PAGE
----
Hearing Loss and Injury-Causing Falls

Last update on Sep, 22, 2021

Can hearing aids make a difference?

Non-fatal injury-causing falls among adults 65 and older cost the U.S. health care system about $50 billion annually, according to the Centers for Disease Control and Prevention (CDC). Medical costs related to fatal falls add up to another $754 million. For health insurers and consumers, the financial burden is staggering. The CDC estimates that medical care related to non-fatal falls extracts $29 billion from Medicare, $12 billion from private or out-of-pocket payers and $9 billion from Medicaid.

These staggering costs should come as no surprise, considering that more than one out of four older Americans experiences a fall each year, says the CDC.

There are many potential risk factors for falls, ranging from diminished eyesight and muscle weakness, to diabetes and heart disease. One risk factor that hasn’t received widespread attention is hearing loss, a health condition affecting approximately one in three people between the ages of 65 and 74 and nearly half of those older than 75, according to the National Institute on Deafness and Other Communication Disorders (NIDCD).

Research conducted by Johns Hopkins University School of Medicine links hearing loss with an elevated risk of injury-causing falls. In their study of 2,017 individuals ages 40 to 69, Johns Hopkins researchers found that a 25-decibel hearing loss (classified as mild) was associated with a three-fold higher risk of falling, compared to someone with normal hearing. Every additional 10 decibels of hearing loss increased the chances of falling by 1.4 fold.

Experts point to a number of possible explanations for the link between hearing loss and falls. One is that hearing-impaired individuals possess reduced environmental awareness (what’s going on around them) or less spatial awareness (relationship to other people or objects around them). Cognitive overload may be another factor — the brain is devoting excessive mental resources to hearing, at the expense of maintaining balance.

Potential benefits of hearing loss treatment

Hearing loss treatment appears to play a role in maintaining balance and preventing catastrophic falls. A study conducted at the University of Michigan found that older adults who used hearing aids within three years of a hearing loss diagnosis had a 13% lower risk of being treated for fall-related injuries, compared to non-hearing aid wearers.

At Washington University School of Medicine in St. Louis, another study showed that amplification helped test participants with maintaining balance. Specifically, patients with hearing aids in both ears performed better on standard balance tests when their devices were turned on, compared with when they were off.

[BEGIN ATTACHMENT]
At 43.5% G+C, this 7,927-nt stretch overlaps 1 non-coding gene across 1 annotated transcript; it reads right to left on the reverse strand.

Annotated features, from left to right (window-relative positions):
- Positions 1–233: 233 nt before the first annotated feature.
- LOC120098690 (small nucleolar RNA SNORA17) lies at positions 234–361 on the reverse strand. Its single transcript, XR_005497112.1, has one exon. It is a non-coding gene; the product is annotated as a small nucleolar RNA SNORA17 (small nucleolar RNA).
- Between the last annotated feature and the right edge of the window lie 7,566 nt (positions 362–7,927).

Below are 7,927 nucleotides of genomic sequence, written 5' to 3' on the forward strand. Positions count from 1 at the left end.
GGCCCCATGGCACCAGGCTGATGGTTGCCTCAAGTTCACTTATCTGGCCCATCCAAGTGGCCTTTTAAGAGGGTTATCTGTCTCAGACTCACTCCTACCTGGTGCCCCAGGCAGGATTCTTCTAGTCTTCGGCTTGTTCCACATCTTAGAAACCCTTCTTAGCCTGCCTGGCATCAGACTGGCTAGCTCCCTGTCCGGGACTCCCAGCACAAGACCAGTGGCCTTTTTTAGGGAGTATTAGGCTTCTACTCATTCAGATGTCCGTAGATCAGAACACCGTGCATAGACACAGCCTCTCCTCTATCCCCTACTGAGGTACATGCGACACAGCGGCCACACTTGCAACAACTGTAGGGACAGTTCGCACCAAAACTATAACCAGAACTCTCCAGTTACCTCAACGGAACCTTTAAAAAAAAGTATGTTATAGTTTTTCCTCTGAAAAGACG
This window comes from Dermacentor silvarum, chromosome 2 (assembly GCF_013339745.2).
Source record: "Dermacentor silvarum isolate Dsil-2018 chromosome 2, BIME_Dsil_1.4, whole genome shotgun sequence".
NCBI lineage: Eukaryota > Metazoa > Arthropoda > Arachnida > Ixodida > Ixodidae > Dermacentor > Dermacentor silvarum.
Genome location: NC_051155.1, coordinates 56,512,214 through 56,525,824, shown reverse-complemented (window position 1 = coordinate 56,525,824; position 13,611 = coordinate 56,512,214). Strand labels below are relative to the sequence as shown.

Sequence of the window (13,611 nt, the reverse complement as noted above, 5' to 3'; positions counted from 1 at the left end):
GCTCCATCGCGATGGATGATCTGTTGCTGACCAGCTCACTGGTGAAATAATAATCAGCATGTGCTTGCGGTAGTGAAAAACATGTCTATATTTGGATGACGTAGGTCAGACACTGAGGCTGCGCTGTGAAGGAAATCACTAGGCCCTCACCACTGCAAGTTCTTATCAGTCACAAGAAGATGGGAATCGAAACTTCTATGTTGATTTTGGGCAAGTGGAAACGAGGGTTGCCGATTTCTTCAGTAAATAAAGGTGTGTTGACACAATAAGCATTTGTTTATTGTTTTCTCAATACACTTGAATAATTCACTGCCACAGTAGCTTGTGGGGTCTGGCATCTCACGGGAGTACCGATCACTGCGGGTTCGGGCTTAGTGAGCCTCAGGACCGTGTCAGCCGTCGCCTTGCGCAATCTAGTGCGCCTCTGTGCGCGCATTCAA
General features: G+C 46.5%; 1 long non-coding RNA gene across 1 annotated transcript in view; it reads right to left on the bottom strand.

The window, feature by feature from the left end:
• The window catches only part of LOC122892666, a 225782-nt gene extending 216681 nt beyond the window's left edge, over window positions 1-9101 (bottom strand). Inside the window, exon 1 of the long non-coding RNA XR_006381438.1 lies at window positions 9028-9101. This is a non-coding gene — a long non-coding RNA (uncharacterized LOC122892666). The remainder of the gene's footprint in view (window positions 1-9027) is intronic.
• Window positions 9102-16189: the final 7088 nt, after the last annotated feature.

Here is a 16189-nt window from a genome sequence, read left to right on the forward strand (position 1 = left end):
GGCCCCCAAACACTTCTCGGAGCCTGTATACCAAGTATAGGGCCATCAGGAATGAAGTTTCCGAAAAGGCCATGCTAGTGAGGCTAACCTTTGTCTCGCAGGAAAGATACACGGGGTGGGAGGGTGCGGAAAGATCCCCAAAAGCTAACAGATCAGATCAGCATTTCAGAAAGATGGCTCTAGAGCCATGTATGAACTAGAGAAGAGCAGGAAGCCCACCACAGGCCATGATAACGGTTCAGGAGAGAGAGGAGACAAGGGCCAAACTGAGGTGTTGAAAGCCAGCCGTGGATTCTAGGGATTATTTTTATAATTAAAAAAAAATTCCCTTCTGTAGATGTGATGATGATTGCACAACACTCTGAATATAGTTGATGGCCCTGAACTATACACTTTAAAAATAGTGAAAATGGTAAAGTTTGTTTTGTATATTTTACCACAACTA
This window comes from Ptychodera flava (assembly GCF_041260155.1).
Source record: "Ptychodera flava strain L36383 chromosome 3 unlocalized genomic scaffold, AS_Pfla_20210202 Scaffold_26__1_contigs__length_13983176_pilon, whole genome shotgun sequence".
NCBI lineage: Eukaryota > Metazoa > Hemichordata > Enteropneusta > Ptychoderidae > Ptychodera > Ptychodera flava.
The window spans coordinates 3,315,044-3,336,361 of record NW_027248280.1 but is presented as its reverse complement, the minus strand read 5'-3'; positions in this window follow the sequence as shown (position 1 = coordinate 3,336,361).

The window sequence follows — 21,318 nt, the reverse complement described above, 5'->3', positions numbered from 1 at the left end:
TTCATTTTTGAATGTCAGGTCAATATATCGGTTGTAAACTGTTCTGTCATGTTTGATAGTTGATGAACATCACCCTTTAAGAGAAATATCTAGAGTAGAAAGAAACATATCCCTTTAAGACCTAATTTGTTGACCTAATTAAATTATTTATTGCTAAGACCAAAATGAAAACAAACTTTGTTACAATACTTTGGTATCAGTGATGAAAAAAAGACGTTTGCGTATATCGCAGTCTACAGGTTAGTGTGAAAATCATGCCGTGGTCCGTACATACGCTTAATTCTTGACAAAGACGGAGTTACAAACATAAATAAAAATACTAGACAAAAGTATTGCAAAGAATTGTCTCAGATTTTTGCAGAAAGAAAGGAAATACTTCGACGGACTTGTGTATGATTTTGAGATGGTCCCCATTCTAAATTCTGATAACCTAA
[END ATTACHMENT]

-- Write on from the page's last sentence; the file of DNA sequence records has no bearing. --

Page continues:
“The participants appeared to be using the sound information coming through their hearing aids as auditory reference points or landmarks to help maintain balance,” said senior author Timothy E. Hullar, MD, professor of otolaryngology at the School of Medicine. “It’s a bit like using your eyes to tell where you are in space. If we turn out the lights, people sway a little bit — more than they would if they could see. This study suggests that opening your ears also gives you information about balance.”

Improving access to hearing health care

Despite growing evidence that hearing loss treatment can reduce the risk of injury-causing falls, millions of Americans do not receive the help they need due to the stigma associated with wearing hearing aids, denial of hearing loss, high cost of hearing aids and lack of hearing care coverage.

In recent years, many health insurers, especially those offering Medicare Advantage plans, have improved access to hearing health care by adding a hearing benefit to their portfolios. However, not all hearing benefits are equal, which is why it’s important to choose a partner with deep expertise and a proven track record in hearing health care, especially with engaging members to overcome barriers to treat hearing loss.

“By extending effective and affordable hearing health care to even more people through routine screenings and insurance coverage, we can substantially narrow the gap, bringing meaningful reductions in the incidence and cost of falls,” states Thomas Tedeschi, Au.D., FNAP, Chief of Audiology, Amplifon Hearing Health Care.

An elderly couple talking with an Amplifon hearing specialist

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